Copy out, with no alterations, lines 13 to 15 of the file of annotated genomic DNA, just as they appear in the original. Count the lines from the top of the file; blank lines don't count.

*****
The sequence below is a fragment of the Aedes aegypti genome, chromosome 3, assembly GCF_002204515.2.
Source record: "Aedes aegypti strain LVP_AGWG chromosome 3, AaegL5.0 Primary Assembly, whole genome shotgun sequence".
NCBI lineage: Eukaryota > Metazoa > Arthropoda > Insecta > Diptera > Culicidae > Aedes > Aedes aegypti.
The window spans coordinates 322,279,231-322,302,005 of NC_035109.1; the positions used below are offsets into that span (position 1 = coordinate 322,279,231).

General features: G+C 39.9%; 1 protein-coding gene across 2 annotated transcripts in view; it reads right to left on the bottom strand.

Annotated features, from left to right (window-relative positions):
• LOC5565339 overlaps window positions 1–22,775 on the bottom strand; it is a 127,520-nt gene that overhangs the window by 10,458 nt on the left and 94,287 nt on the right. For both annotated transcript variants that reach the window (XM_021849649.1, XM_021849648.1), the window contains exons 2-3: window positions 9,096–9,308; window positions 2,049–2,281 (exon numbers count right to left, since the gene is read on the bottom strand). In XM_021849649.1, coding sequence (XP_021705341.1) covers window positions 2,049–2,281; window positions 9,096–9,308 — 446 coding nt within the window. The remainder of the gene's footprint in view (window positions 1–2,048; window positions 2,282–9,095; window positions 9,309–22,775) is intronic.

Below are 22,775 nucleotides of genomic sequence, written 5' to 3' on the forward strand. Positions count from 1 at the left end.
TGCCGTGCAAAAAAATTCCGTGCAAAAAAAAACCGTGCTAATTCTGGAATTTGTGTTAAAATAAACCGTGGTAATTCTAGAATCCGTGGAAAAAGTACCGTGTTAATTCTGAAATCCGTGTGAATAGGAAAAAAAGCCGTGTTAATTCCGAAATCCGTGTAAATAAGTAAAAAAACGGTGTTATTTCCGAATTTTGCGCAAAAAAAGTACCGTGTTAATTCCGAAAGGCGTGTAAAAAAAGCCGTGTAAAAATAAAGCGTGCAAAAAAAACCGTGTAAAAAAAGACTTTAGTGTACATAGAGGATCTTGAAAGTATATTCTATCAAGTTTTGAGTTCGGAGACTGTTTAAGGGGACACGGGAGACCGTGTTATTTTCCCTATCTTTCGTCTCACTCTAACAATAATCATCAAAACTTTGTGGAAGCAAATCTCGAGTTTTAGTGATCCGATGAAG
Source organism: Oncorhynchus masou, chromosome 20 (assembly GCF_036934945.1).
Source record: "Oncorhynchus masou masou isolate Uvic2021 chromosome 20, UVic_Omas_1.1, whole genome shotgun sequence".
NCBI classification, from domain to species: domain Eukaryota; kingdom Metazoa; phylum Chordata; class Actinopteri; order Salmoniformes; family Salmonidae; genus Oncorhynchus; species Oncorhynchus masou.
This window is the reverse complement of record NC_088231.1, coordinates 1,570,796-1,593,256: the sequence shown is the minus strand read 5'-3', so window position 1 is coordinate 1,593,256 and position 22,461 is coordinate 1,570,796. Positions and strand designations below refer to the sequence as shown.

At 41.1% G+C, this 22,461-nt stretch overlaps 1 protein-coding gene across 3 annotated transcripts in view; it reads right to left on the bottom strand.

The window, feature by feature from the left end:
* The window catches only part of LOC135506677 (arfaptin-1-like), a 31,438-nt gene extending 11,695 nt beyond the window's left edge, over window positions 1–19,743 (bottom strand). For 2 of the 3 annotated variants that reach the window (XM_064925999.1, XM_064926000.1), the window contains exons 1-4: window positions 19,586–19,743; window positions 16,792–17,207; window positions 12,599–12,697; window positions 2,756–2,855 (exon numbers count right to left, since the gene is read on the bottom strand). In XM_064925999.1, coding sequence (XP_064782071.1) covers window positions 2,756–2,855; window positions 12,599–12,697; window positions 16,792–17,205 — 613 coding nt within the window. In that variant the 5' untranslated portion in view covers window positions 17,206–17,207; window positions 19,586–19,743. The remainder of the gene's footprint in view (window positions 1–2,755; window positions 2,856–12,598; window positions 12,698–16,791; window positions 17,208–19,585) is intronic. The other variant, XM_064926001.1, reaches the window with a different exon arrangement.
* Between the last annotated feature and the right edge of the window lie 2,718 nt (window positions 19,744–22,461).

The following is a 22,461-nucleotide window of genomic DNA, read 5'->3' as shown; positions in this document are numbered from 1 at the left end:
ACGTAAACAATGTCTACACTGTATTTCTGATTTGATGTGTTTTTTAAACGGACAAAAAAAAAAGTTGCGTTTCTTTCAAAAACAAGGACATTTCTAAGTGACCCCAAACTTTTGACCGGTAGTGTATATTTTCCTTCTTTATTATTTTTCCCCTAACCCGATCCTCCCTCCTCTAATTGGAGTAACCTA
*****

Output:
This window is the reverse complement of record NC_088231.1, coordinates 1,570,796-1,593,256: the sequence shown is the minus strand read 5'-3', so window position 1 is coordinate 1,593,256 and position 22,461 is coordinate 1,570,796. Positions and strand designations below refer to the sequence as shown.

At 41.1% G+C, this 22,461-nt stretch overlaps 1 protein-coding gene across 3 annotated transcripts in view; it reads right to left on the bottom strand.

The window, feature by feature from the left end: